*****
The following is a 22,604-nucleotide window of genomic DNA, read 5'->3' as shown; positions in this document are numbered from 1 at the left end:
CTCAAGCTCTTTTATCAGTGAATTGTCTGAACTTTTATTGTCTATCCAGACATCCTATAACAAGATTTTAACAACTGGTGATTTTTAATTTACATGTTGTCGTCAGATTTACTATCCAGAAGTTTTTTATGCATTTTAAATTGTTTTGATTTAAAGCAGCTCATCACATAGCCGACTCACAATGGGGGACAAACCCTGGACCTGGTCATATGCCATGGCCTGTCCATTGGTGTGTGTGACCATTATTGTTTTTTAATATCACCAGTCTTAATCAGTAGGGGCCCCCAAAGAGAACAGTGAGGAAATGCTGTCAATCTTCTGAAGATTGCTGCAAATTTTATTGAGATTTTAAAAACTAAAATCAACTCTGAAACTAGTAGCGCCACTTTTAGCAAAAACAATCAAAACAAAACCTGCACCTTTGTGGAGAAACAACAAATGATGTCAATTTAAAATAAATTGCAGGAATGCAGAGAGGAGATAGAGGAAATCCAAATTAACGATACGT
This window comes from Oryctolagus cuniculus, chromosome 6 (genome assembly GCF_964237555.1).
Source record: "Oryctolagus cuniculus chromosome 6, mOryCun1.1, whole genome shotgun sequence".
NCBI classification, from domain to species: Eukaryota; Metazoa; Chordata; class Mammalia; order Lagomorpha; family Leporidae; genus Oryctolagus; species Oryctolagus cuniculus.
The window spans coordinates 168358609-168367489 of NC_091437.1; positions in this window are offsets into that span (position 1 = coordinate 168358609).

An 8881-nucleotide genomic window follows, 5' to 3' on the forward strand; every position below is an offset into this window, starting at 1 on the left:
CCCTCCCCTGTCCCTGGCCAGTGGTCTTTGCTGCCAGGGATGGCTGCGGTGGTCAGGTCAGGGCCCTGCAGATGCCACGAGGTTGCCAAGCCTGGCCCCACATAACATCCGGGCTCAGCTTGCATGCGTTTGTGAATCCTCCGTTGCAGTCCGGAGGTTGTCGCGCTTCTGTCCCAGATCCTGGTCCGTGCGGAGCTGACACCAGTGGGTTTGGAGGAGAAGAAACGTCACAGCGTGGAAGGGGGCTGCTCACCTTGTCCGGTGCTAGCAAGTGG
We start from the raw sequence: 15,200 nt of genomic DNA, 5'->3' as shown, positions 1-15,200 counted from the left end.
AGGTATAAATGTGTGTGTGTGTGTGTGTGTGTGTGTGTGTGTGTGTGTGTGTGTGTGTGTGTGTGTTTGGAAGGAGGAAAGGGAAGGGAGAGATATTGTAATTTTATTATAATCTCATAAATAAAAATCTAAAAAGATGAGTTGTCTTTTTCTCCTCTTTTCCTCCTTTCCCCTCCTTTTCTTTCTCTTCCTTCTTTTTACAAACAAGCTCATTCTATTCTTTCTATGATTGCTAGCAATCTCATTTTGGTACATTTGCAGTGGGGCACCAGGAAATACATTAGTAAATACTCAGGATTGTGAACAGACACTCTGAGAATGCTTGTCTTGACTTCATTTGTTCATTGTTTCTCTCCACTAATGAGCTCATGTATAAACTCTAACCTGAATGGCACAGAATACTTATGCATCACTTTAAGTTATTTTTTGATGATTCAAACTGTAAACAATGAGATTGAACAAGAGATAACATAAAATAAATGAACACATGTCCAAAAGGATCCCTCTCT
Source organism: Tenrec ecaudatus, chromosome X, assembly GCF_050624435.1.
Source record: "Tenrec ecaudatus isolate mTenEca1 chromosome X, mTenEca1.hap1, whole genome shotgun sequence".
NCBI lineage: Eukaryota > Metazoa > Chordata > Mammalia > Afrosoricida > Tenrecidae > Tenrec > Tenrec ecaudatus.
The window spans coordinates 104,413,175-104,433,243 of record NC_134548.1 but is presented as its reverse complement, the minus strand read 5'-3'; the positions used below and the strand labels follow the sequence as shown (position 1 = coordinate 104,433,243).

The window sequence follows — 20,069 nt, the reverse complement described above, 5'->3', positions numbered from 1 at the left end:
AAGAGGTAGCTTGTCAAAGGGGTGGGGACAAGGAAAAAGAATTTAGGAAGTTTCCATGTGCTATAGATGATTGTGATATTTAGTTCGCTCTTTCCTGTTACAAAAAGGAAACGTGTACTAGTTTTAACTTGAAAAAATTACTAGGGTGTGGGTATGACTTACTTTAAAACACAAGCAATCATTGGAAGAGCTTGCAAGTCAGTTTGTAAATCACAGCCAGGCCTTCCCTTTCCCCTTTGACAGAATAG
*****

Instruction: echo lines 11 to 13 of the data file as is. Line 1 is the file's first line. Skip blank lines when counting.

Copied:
Source organism: Tenrec ecaudatus, chromosome X, assembly GCF_050624435.1.
Source record: "Tenrec ecaudatus isolate mTenEca1 chromosome X, mTenEca1.hap1, whole genome shotgun sequence".
NCBI lineage: Eukaryota > Metazoa > Chordata > Mammalia > Afrosoricida > Tenrecidae > Tenrec > Tenrec ecaudatus.